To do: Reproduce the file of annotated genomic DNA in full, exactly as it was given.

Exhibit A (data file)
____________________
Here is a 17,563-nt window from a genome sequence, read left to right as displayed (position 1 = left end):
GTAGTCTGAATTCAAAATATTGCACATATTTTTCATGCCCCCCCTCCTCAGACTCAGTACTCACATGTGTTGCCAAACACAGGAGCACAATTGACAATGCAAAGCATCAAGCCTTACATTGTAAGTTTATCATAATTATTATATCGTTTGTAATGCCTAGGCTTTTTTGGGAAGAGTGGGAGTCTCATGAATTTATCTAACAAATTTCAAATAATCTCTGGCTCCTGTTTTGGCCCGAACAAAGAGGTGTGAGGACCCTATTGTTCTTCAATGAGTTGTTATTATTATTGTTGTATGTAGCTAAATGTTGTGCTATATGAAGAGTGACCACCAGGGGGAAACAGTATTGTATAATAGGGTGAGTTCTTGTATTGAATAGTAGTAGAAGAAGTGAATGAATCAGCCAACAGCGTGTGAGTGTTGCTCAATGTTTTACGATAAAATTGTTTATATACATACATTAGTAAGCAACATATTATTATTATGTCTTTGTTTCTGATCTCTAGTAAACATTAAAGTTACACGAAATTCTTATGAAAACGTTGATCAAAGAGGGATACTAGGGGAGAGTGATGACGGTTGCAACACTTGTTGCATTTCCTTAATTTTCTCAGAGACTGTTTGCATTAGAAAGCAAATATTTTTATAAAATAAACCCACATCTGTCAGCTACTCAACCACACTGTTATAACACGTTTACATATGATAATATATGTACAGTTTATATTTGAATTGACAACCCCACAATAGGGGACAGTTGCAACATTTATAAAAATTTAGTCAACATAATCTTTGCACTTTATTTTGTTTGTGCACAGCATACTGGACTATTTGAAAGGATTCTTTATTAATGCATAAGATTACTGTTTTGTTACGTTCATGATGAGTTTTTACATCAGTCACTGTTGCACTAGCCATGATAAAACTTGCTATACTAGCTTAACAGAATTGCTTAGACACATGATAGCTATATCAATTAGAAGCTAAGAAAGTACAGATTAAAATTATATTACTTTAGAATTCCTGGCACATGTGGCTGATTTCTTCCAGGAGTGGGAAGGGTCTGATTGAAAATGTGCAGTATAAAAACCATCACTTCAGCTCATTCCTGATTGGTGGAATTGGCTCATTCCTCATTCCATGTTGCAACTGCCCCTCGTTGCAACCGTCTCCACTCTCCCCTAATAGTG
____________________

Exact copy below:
Here is a 17,563-nt window from a genome sequence, read left to right as displayed (position 1 = left end):
GTAGTCTGAATTCAAAATATTGCACATATTTTTCATGCCCCCCCTCCTCAGACTCAGTACTCACATGTGTTGCCAAACACAGGAGCACAATTGACAATGCAAAGCATCAAGCCTTACATTGTAAGTTTATCATAATTATTATATCGTTTGTAATGCCTAGGCTTTTTTGGGAAGAGTGGGAGTCTCATGAATTTATCTAACAAATTTCAAATAATCTCTGGCTCCTGTTTTGGCCCGAACAAAGAGGTGTGAGGACCCTATTGTTCTTCAATGAGTTGTTATTATTATTGTTGTATGTAGCTAAATGTTGTGCTATATGAAGAGTGACCACCAGGGGGAAACAGTATTGTATAATAGGGTGAGTTCTTGTATTGAATAGTAGTAGAAGAAGTGAATGAATCAGCCAACAGCGTGTGAGTGTTGCTCAATGTTTTACGATAAAATTGTTTATATACATACATTAGTAAGCAACATATTATTATTATGTCTTTGTTTCTGATCTCTAGTAAACATTAAAGTTACACGAAATTCTTATGAAAACGTTGATCAAAGAGGGATACTAGGGGAGAGTGATGACGGTTGCAACACTTGTTGCATTTCCTTAATTTTCTCAGAGACTGTTTGCATTAGAAAGCAAATATTTTTATAAAATAAACCCACATCTGTCAGCTACTCAACCACACTGTTATAACACGTTTACATATGATAATATATGTACAGTTTATATTTGAATTGACAACCCCACAATAGGGGACAGTTGCAACATTTATAAAAATTTAGTCAACATAATCTTTGCACTTTATTTTGTTTGTGCACAGCATACTGGACTATTTGAAAGGATTCTTTATTAATGCATAAGATTACTGTTTTGTTACGTTCATGATGAGTTTTTACATCAGTCACTGTTGCACTAGCCATGATAAAACTTGCTATACTAGCTTAACAGAATTGCTTAGACACATGATAGCTATATCAATTAGAAGCTAAGAAAGTACAGATTAAAATTATATTACTTTAGAATTCCTGGCACATGTGGCTGATTTCTTCCAGGAGTGGGAAGGGTCTGATTGAAAATGTGCAGTATAAAAACCATCACTTCAGCTCATTCCTGATTGGTGGAATTGGCTCATTCCTCATTCCATGTTGCAACTGCCCCTCGTTGCAACCGTCTCCACTCTCCCCTAATAGTG